It is often said that lightning never strikes twice in the same place, but for Mrs May Donaldson and her daughters Helen and Margaret this widely held belief proved a myth when within the space of five years the girls were crowned Monarchs of Bo’ness.
For a family to produce one Fair Festival Queen is a milestone and an event which is a conversation piece of a lifetime. For the honour to visit twice in one family, the experience must be shattering.
Because of this, we interviewed the Donaldsons to find out how a family is affected by two such glittering occasions and how they dealt with the pressures.
Q1. Having received the news that your daughter Helen had been chosen as Queen-Elect……. can you tell how it felt?
A1. The whole family were thrilled, just as any family would be. I was very happy for Helen, while at the same time I was apprehensive about all that was involved .
I knew that we would be advised on what to do, but, strangely, my main worry was would the weather behave itself, sunshine makes all the difference.
Q2. With one Queen in the family, how did you react to Margaret being chosen five years later?
A2. When you have a daughter in the Queen’s class I suppose the thought crosses your mind. But history never repeated itself before and I thought in inconceivable that Margaret would follow Helen.
However, having been through it all before, I felt a bit more confident the second time. I don’t mean that the pressure was any easier, I don’t think that anyone could get used to that. I was, of course, very pleased indeed for Margaret.
Q3. What is it like as a girl facing the pressures from the time you are chosen until the big day itself?
A3. (Margaret) We both felt that we were not aware of pressure until the Fair week.
(Helen) – The build-up during the week before the Fair is something else again. The extra rehearsals and perfecting the Queen’s Speech for the Fair Dinner sharpens the excitement. Visitors coming to our home, Fair officials, the Provost, Police and, of course, representatives from school all builds up the atmosphere.
Q4. As sisters, did you exchange advice on how to act on the big day?
A4. (Margaret) Helen was a very big help to me indeed. She came with me to the school on the Fair morning helping me to keep calm. I can always remember her saying: “Remember and wave to the old folk and keep smiling all day.”
Q5. How did you girls react to the news that you had been chosen as Queen-Elects?
A5. (Helen) I was very excited, but I got back to normality quickly. However, having my dress fitted and having to attend meetings at school charged the atmosphere a bit. (Margaret) I was fifteen years old at that time and I was more conscious of what was ahead of me. But no one can appreciate the intense excitement which every young Queen experiences.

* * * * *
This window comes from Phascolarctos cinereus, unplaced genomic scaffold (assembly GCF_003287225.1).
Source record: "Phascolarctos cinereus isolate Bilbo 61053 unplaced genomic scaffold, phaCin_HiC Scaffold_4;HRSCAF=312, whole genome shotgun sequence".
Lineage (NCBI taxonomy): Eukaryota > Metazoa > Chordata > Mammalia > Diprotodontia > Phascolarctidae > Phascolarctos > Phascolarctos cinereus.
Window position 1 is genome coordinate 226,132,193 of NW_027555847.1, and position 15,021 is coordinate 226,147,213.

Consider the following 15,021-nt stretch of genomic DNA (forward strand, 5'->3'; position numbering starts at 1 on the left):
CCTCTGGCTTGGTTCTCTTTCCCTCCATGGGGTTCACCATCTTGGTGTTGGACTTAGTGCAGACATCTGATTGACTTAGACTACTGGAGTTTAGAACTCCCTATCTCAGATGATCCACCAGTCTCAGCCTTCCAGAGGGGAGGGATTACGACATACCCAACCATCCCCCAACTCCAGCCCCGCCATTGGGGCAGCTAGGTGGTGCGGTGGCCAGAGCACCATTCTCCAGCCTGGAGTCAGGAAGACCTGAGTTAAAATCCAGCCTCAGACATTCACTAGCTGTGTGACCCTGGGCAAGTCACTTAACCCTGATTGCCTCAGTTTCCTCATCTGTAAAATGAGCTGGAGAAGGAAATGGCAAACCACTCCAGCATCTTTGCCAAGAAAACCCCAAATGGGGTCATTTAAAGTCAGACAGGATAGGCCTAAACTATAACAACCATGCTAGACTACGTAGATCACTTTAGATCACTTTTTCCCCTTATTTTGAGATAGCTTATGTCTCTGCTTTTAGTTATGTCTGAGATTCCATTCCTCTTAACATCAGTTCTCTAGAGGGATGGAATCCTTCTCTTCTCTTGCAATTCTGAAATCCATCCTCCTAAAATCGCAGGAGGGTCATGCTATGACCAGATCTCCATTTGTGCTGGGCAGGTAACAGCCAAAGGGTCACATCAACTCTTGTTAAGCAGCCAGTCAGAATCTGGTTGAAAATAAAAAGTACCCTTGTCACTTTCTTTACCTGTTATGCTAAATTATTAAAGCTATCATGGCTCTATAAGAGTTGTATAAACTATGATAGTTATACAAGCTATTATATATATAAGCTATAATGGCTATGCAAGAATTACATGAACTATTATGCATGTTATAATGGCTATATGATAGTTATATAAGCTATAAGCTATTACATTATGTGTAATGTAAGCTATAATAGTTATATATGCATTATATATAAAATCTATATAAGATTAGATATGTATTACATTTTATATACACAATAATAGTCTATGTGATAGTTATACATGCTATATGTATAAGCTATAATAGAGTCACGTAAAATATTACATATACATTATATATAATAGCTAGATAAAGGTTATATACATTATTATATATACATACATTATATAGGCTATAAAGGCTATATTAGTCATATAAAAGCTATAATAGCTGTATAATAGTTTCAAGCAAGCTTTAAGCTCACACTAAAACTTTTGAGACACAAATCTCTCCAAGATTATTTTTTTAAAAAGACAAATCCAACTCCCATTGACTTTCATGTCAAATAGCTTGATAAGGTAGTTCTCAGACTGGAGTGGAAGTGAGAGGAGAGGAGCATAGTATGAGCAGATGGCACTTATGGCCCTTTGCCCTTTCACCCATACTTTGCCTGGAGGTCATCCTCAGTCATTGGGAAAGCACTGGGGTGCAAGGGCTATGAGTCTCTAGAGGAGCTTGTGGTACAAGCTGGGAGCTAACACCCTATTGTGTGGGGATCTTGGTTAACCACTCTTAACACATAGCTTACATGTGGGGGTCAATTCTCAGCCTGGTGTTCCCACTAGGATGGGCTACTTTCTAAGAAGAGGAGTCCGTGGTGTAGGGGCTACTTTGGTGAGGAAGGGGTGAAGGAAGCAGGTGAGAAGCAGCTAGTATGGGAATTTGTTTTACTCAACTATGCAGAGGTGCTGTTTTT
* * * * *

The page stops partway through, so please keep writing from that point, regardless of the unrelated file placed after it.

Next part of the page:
Q6. Your positions were unique….. Helen you were the last Queen from the old St Mary’s, and Margaret you were the first from the new St Mary’s School. What were your lasting impressions?
A6. (Helen) I was more aware of the change than Margaret. The old St Mary’s just along the road from the Glebe Park so the journey to the park was quite short. Margaret’s journey from the new St Mary’s was that much longer and, of course, her introduction to being in the public eye on the Fair morning was correspondingly stretched. But the send-off from the new school was very impressive and much more keeping with the occasion.
Q7. What is your vivid memory of your coronation?
A7. (Margaret) I can remember the day getting off to a really royal occasion when Inspector Bob Cossar came in the morning and said: “Good morning, is her Majesty ready.”
The drive in the carriage was marvellous and really set the pace for the whole day. It gave me confidence and installed a right royal feeling. I can remember my teachers, especially Mr Power who trained all of us. They were very kind and helpful.
(Helen) My memory of the Fair morning at the old St Mary’s was our headmaster, Mr Fennie. I was his last Queen and he wanted everything to be perfect. He was very emotional as he attended to all of us.
I also remember the heat of the day with people fainting all round. I remember Chief Constable Merrilees being most attentive to me. I can also remember being interviewed by Ken Waddell of the ” Journal and Gazette. ” He told me not to be frightened the crowds or the cameras.
Q8. Finally, what would be your message to this year’s Queen.
A8. We would advise her to enjoy every moment of her big day. She will remember it all her life, and can we wish her every good wish and hope that the weather will be kind so that all of Bo’ness can enjoy this great occasion.